Thursday, January 3, 2008

Christmas Day, 2007

While this has been a year in which "The Dry Salvages" has been particularly compelling for me, it is "Little Gidding" that has been, and remains, my favorite of the Quartets. I think that has something to do with the Pentecostal imagery (“the communication of the dead is tongued with fire beyond the language of the living”) and the setting in a holy place, once drenched in the daily round of prayer. Nicholas Ferrar had founded a community at Little Gidding in 1625. John Booty tells us that the place was revered by George Herbert and visited by Charles I. Eliot seems to say that it is only the elemental that will endure, with particular emphasis on fire. I imagine that was unavoidable in the midst of the blitz.

A friend has suggested to me that the title of these poems, Four Quartets, is less about abstract matters, or even the elements. Instead, he says, the title brings up the image of a quartet playing music, --musical imagery also being found throughout the poems. I like that and would add it to my answer that the intention of the title is ‘all of the above’.

Music was the heart of our Christmas Eve worship at All Saints’, with our incomparable choir offering the Rutter Gloria as a prelude to worship in the later services and our wonderful youth and children’s choirs leading worship in the late afternoon. They too are really accomplished, singing music from the renaissance to modern compositions with great clarity and discipline. We are truly and greatly blessed by the talented musicians we have in our midst. It is more true for me at Christmas than at any other season that music trumps theology as the means of conveying gospel truth. A simple carol, with all of its associations for me over the years, can assure me of God’s love more than all of the writings of the church fathers on the incarnation put together. Of course this does not mean that theology is irrelevant or unhelpful. Quite the contrary. It is simply to say that music is more like poetry than reasoned argument, and so is more helpful at making a raid on the inarticulate.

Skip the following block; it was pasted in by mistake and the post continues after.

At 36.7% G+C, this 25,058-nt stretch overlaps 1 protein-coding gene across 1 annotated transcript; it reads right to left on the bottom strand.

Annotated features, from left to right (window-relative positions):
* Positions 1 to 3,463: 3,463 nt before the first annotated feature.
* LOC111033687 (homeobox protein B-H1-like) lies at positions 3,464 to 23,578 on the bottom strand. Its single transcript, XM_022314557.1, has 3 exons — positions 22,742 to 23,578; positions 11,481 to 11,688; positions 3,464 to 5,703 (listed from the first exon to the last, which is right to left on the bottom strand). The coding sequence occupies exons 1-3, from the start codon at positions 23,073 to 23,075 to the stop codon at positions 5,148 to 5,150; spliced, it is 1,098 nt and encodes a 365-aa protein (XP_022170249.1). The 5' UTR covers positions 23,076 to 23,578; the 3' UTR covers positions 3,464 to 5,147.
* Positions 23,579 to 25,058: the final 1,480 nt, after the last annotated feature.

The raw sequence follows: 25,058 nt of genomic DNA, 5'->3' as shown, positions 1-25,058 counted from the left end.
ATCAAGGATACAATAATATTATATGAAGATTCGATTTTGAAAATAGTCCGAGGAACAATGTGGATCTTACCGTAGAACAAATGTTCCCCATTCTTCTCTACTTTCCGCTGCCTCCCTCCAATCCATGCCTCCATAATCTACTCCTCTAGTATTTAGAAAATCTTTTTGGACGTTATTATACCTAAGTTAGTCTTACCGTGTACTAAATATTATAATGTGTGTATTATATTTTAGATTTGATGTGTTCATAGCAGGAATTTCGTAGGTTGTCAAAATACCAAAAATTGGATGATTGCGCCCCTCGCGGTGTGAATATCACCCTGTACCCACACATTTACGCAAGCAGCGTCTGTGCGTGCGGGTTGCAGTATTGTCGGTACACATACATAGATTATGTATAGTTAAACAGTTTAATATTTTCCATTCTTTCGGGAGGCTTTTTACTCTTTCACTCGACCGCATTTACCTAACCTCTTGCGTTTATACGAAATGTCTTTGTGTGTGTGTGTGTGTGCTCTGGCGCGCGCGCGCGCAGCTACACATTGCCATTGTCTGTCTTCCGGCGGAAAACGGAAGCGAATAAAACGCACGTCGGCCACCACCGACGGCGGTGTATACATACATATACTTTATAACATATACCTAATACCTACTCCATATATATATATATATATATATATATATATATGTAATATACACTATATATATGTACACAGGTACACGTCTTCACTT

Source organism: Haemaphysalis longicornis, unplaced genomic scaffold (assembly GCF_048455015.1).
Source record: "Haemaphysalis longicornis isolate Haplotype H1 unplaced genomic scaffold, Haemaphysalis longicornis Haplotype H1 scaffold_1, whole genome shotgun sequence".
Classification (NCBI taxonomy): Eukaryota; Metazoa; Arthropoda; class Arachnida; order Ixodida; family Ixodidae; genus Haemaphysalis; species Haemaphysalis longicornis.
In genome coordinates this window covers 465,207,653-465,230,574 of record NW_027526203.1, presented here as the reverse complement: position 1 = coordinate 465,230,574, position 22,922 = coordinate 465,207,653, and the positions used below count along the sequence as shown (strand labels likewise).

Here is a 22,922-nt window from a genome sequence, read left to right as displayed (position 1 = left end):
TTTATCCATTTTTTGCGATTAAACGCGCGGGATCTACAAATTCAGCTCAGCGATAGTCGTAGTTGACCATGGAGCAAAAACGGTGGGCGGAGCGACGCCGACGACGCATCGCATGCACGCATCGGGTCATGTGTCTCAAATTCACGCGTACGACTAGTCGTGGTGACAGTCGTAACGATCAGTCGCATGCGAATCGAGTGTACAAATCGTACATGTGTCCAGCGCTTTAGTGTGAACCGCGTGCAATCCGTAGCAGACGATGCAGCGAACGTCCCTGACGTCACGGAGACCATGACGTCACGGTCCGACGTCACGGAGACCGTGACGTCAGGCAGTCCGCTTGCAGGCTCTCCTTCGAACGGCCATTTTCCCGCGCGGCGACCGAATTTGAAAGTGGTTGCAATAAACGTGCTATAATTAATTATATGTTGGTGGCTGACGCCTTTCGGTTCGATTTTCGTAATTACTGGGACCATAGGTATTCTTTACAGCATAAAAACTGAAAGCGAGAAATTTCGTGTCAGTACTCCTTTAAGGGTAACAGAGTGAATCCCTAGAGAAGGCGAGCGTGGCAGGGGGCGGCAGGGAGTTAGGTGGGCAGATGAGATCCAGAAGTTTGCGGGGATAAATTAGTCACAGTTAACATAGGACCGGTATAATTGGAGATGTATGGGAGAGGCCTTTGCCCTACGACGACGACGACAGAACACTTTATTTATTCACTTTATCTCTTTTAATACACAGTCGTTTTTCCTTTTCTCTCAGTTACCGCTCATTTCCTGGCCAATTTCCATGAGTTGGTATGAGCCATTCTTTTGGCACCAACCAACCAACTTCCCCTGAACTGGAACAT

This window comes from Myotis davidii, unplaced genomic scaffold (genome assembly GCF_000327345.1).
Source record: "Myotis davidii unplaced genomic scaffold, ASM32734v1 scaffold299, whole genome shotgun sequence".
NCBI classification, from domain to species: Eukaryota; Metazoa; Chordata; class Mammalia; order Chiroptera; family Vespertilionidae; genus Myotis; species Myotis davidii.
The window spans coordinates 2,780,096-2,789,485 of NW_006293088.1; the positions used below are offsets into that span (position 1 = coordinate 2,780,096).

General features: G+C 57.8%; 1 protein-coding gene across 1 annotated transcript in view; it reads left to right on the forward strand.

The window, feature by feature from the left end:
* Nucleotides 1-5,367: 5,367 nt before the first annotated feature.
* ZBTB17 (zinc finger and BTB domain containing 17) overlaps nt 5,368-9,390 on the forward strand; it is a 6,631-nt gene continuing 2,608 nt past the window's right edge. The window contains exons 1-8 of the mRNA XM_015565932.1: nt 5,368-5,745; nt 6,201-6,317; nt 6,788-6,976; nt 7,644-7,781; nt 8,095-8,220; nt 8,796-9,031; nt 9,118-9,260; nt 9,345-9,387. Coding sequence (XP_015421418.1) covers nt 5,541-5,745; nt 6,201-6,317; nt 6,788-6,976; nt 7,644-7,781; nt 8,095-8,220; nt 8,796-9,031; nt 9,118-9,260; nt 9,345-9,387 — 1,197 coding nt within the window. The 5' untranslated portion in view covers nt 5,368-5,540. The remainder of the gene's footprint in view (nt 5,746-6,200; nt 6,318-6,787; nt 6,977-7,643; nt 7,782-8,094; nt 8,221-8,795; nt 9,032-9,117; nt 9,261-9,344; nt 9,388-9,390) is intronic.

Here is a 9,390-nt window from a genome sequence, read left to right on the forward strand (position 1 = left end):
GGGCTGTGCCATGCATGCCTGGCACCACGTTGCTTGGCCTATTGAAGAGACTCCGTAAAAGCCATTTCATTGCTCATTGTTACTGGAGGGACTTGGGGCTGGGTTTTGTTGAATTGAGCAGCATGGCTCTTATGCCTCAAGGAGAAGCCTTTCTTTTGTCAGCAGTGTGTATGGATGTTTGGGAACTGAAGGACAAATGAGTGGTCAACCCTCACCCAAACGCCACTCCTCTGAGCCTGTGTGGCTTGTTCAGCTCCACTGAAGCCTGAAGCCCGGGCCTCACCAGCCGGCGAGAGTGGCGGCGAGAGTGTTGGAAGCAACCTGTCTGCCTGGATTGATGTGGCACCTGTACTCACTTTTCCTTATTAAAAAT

A very happy Christmas to one and to all.

1 comment:

david feldman said...

I compeltely agree. The music at Christmas eve was an excellent way to usher in the Christmas season. For me, it expressed the excitement and joy of the birth of the Good News.